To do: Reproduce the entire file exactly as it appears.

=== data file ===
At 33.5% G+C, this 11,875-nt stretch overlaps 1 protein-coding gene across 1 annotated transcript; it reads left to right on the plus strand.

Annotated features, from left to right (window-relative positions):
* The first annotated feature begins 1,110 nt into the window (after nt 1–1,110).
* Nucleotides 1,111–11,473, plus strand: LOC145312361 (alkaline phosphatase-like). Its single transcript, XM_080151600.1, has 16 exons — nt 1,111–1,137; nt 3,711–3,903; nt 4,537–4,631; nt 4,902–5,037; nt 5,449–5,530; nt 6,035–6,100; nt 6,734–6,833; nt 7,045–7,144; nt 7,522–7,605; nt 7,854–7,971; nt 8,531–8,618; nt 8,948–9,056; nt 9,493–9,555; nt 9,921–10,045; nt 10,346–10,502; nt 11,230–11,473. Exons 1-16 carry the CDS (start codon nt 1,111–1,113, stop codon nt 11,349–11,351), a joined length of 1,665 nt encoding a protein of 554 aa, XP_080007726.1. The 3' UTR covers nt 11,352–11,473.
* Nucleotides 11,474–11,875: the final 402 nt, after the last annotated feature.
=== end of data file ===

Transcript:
At 33.5% G+C, this 11,875-nt stretch overlaps 1 protein-coding gene across 1 annotated transcript; it reads left to right on the plus strand.

Annotated features, from left to right (window-relative positions):
* The first annotated feature begins 1,110 nt into the window (after nt 1–1,110).
* Nucleotides 1,111–11,473, plus strand: LOC145312361 (alkaline phosphatase-like). Its single transcript, XM_080151600.1, has 16 exons — nt 1,111–1,137; nt 3,711–3,903; nt 4,537–4,631; nt 4,902–5,037; nt 5,449–5,530; nt 6,035–6,100; nt 6,734–6,833; nt 7,045–7,144; nt 7,522–7,605; nt 7,854–7,971; nt 8,531–8,618; nt 8,948–9,056; nt 9,493–9,555; nt 9,921–10,045; nt 10,346–10,502; nt 11,230–11,473. Exons 1-16 carry the CDS (start codon nt 1,111–1,113, stop codon nt 11,349–11,351), a joined length of 1,665 nt encoding a protein of 554 aa, XP_080007726.1. The 3' UTR covers nt 11,352–11,473.
* Nucleotides 11,474–11,875: the final 402 nt, after the last annotated feature.